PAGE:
This report marks over 50 years of publication by Statistics Canada of annual reports on Tuberculosis Statistics. These years have witnessed what has been described as a conquest of tuberculosis in Canada. To quote George Jasper Wherrett in the Miracle of the Empty Beds: One hundred years ago the word consumption (as tuberculosis was then called) struck horror in human hearts. Today, in the western world, it barely evokes any emotion save a too easy surprise that it still exists. This statistical chronicle of tuberculosis in Canada is divided into two parts. Part I: From the Era of Sanatorium Treatment to the Present pulls together data from yellowed-with-age reports on tuberculosis and vital statistics, historical accounts, and modern computer files, to document the changes in tuberculosis incidence and mortality over past decades to the present. Part II: Risk Today and Control takes a closer look at those most vulnerable to contracting tuberculosis. It also looks at the future, the need for maintaining and, indeed, strengthening vigilance, and the work yet to be done to eradicate tuberculosis in Canada. The fight against tuberculosis is far from over.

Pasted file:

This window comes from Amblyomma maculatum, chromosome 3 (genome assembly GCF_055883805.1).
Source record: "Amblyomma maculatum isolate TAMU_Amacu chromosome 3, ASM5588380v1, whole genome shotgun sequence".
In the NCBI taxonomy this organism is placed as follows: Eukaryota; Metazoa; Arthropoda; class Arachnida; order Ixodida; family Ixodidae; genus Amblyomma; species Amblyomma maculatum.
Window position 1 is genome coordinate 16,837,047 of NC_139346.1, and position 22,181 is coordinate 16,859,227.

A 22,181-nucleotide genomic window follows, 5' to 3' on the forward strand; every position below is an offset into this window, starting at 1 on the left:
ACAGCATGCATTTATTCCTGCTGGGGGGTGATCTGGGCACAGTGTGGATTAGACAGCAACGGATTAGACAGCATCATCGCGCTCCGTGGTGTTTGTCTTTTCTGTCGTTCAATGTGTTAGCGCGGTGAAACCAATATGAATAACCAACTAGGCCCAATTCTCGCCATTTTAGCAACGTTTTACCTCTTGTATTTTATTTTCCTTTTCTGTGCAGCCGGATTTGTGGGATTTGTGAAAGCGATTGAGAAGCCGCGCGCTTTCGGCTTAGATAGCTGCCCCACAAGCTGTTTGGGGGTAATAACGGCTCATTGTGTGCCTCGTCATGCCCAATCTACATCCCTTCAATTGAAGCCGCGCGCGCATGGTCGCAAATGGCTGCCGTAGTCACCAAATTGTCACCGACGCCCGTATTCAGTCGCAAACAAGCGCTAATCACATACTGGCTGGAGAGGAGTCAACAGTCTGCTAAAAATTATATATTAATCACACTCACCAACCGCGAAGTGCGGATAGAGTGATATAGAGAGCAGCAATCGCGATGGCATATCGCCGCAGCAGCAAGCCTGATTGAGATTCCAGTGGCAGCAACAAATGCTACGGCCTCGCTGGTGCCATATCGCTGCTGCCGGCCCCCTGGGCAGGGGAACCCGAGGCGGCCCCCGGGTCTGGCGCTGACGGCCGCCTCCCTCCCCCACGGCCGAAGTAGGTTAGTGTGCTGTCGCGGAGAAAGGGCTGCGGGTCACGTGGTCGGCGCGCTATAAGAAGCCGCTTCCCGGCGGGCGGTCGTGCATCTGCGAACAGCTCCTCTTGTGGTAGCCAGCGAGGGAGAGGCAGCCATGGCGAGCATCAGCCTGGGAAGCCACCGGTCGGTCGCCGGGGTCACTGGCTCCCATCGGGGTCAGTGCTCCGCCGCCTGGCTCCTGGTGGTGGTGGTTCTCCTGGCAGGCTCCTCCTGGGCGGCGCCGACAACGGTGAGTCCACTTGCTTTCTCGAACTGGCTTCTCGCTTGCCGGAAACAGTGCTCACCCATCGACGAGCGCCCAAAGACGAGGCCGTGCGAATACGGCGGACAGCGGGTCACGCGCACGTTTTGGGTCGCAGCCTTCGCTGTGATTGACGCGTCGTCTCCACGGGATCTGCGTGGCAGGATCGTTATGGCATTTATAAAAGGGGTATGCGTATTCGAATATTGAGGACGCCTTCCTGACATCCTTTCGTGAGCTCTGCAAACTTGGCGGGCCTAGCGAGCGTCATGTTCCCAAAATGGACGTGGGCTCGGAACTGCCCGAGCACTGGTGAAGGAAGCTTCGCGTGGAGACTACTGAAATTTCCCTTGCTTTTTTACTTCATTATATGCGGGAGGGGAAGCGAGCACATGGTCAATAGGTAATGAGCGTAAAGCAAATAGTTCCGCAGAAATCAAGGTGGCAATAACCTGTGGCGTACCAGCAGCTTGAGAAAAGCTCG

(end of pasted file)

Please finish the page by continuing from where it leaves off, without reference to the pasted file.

In 1994, a total of 2,074 people in Canada were diagnosed with tuberculosis, a rate of 7.1 cases per 100,000 population. The same year, tuberculosis and its late effects caused 150 deaths-just over one in every 1,400 deaths. Although tuberculosis is no longer a major health problem in Canada or a leading cause of death, some groups are particularly susceptible to the disease: Aboriginal people, residents of low-income households, immigrants, and the elderly. In the first two instances, the occurrence of tuberculosis is associated with poor living conditions. The risk of tuberculosis among immigrants is high because of the greater likelihood of exposure in their countries of origin. Among the elderly, the potential for developing active tuberculosis is relatively high due to exposure decades ago when the disease was far more prevalent. Since 1980, the rate of pulmonary tuberculosis has declined, while the rate of extra-pulmonary tuberculosis has remained steady. As a result, the proportion of cases attributable to extra-pulmonary tuberculosis has risen.